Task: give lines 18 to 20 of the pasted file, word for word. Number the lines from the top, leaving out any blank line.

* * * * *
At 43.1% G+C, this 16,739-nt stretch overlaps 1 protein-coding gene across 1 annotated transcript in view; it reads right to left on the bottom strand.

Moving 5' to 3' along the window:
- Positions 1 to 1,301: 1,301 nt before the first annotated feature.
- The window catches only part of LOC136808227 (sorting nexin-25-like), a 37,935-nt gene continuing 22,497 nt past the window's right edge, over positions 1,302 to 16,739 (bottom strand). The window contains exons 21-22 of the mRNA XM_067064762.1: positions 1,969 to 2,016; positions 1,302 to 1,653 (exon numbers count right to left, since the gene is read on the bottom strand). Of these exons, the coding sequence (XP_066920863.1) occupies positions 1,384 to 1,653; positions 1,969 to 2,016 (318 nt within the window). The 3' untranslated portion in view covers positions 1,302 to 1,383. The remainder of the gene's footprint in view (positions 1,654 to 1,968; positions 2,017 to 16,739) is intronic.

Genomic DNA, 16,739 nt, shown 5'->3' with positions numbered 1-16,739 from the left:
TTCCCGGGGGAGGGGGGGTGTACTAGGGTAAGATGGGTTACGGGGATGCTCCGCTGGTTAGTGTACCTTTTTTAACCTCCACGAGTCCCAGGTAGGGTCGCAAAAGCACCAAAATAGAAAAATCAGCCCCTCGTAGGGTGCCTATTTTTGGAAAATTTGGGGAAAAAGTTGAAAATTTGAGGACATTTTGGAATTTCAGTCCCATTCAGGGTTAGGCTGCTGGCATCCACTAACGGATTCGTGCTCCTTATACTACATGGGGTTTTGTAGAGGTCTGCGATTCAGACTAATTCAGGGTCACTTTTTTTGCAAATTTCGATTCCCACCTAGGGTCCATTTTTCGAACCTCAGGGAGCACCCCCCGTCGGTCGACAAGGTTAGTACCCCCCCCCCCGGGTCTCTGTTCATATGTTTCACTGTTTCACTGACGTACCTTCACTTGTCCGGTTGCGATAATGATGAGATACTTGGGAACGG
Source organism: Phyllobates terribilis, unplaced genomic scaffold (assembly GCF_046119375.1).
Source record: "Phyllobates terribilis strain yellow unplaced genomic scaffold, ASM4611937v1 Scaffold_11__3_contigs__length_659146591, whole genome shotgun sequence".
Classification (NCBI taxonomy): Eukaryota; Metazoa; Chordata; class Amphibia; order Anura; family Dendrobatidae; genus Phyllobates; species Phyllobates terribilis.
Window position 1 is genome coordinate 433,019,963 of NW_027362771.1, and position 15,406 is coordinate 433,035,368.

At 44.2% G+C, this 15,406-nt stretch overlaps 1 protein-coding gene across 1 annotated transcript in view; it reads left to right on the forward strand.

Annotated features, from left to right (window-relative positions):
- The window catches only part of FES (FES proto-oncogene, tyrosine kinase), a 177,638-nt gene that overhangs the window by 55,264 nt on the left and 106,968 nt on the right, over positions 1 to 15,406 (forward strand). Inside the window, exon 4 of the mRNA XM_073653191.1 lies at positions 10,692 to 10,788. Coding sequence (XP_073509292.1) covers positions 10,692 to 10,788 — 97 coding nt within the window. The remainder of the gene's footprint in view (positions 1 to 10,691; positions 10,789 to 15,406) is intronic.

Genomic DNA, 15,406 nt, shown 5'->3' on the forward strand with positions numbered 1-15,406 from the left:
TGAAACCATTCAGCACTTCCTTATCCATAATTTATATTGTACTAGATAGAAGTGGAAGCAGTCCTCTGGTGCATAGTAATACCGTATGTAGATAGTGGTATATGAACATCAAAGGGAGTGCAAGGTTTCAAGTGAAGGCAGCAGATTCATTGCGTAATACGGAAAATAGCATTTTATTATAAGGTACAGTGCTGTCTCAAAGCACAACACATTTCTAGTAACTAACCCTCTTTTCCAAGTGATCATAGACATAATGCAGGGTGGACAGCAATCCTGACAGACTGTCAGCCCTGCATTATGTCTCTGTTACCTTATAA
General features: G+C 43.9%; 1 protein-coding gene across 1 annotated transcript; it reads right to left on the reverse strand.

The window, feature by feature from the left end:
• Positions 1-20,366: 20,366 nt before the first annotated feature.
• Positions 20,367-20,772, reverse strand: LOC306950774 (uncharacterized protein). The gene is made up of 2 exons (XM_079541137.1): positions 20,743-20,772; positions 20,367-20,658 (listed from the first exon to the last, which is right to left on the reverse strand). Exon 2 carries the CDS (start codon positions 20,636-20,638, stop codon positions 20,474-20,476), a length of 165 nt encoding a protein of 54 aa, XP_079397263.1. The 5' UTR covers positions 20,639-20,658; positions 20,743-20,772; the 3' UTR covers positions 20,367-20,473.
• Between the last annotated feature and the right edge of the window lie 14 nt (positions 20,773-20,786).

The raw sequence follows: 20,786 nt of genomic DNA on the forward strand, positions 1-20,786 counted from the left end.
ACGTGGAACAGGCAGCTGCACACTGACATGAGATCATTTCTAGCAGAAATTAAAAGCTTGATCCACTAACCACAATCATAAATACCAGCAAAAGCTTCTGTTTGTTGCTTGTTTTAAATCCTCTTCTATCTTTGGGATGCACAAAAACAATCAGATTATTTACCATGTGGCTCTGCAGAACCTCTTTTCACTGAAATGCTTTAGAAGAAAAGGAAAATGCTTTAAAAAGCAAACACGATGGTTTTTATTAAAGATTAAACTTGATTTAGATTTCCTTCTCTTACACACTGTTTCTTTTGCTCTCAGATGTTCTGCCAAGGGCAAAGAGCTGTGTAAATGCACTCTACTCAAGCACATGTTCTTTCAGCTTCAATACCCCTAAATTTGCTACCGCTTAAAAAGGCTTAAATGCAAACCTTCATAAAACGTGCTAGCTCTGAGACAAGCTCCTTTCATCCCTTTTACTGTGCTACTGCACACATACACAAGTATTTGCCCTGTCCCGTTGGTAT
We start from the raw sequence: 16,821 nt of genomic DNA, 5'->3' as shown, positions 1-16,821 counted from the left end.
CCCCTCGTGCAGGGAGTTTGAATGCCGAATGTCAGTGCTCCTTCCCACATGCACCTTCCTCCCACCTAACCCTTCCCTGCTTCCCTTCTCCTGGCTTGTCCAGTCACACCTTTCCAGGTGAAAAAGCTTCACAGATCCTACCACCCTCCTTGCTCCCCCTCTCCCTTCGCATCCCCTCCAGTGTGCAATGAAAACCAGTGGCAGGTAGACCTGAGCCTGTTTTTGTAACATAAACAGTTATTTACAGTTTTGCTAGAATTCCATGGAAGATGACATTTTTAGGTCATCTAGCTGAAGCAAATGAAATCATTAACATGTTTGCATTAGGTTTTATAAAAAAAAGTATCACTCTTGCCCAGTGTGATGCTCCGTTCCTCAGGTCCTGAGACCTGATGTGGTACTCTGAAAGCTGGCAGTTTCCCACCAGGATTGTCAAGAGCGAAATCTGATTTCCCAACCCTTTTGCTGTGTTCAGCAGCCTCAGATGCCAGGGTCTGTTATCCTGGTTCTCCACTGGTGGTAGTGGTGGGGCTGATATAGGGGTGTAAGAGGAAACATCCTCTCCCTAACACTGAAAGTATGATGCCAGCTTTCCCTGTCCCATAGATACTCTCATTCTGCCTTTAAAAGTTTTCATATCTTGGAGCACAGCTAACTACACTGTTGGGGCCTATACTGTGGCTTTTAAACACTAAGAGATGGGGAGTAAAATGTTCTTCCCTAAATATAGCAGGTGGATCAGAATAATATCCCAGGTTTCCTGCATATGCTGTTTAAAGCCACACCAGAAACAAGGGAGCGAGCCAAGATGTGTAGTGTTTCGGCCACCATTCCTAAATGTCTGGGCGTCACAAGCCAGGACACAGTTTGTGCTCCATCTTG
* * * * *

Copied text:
• Positions 1-20,366: 20,366 nt before the first annotated feature.
• Positions 20,367-20,772, reverse strand: LOC306950774 (uncharacterized protein). The gene is made up of 2 exons (XM_079541137.1): positions 20,743-20,772; positions 20,367-20,658 (listed from the first exon to the last, which is right to left on the reverse strand). Exon 2 carries the CDS (start codon positions 20,636-20,638, stop codon positions 20,474-20,476), a length of 165 nt encoding a protein of 54 aa, XP_079397263.1. The 5' UTR covers positions 20,639-20,658; positions 20,743-20,772; the 3' UTR covers positions 20,367-20,473.
• Between the last annotated feature and the right edge of the window lie 14 nt (positions 20,773-20,786).